Guest Post By: Kaci Baltazar, RN, BSN
I’m a small-town TX girl. I lived at home while going to college and had never lived on my own. I got engaged to my high school sweetheart when I was 20 years old. My parents were working-class people, raising three kids, so vacations to exotic places weren’t really on our radar growing up. I love my parents to the moon and back, but I knew there had to be more to the world than my small town. I had an undying desire to see the world, and then I heard about travel nursing; I was mesmerized. I knew it was something I had to do in July 2015; I set out on my first assignment.
My now-husband (then fiancé) was originally from California, so that’s where we chose to go. After dealing with the California BON for 7 months, I finally had a license and got my first travel assignment. I felt like I was on top of the world! At the age of 25, I was finally leaving home and setting my eyes on new land.
And then I got there….
The first week was fabulous. My fiancée traveled with me, and we set out going to the beach, trying new restaurants and new beer! I was in love with the mountains I had never seen and the beautiful beaches. I wasn’t sure I’d ever want to come home.
The next week I started working and reality set in. The hospital wasn’t bad, but it was a culture shock, to say the least. Even though I’m from a small town outside of the city, at home, I drove into the large level I trauma center that had every resource you could think of within its walls. This place was a tiny 2-floor hospital. Wound vac changes? You do them. Consults to specialists? You call them. Rapid response teams? You and your charge nurses. Physicians? You get out of your seat if they want it. It was just so different. I remember that week getting on the treadmill and just busting into tears. I missed my mom; we had never lived apart. I missed the work-family that knew and loved me since I was a CNA. I thought to myself, what in the hell was I thinking moving across the country. Even though my fiancée was with me, I think we both felt so alone.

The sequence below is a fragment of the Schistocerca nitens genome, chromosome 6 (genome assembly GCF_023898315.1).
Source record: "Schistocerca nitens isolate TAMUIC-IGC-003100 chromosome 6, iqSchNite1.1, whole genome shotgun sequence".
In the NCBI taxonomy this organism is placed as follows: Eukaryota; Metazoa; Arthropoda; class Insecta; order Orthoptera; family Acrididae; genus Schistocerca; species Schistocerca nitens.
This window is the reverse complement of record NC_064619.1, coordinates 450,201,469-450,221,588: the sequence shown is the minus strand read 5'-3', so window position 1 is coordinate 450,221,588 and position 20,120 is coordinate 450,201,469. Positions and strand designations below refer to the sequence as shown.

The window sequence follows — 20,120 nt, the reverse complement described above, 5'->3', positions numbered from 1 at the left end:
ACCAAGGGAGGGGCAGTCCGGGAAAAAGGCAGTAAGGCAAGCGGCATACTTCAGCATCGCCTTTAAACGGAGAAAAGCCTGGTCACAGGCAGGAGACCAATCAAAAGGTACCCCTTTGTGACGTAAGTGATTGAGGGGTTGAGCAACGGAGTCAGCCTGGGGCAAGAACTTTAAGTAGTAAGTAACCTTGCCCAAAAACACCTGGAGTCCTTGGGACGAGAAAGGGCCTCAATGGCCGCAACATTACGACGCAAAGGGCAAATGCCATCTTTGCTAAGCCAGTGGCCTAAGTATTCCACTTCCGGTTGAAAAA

But then it got better. We started taking trips to San Diego and staying in downtown L.A. on my weekends off with his cousin. The loneliness dissipated, and I found a new, better version of myself. Every day off was a new adventure.
Looking back, I’m so glad I took the chance with my first assignment. I left a perm position that I loved to face the unknown, and it wasn’t easy at first but amazing in the end. I grew up. My fiancée and I grew closer than ever. Both of us were really close to our families, so it was new and invigorating to have only each other to depend on. I grew as an RN. I learned new skills working in a small hospital where there was no wound care team, rapid response team and where physicians were a force to be reckoned with. I learned to make new friends. I became more outgoing. I saw more and lived more in those 5 months than I had in my entire lifetime.
Then it was time to come home. Our families missed us, we were getting married in the spring, and my home hospital offered a crazy good-paying seasonal job. I took it, and I came back. It wasn’t until then I realized I had changed. I was happy to be home with all the comforts, but parts of me weren’t content. The travel bug bit, and I couldn’t wait to be on the road again. That’s the problem with traveling, it wraps around your soul, and while there is no place like home, there is also no place like being on the road with the world in front of you. You begin to crave the unknown that comes with hopping in the car and moving to a city you’ve never been to. I’m not sure how I will ever settle. Maybe we just haven’t been everywhere we need to go, and one day I’ll wake up content at home but knowing the world a little better.
We hope you enjoyed reading one travel nurse’s story and experiences from her first assignment.
About Kaci: I’ve been a tele nurse for 4 years (2018), traveling on and off for the past two. I travel with my husband, who works from home as a recruiter. When we are on assignment, we enjoy trying new restaurants, making new friends, and the outdoors.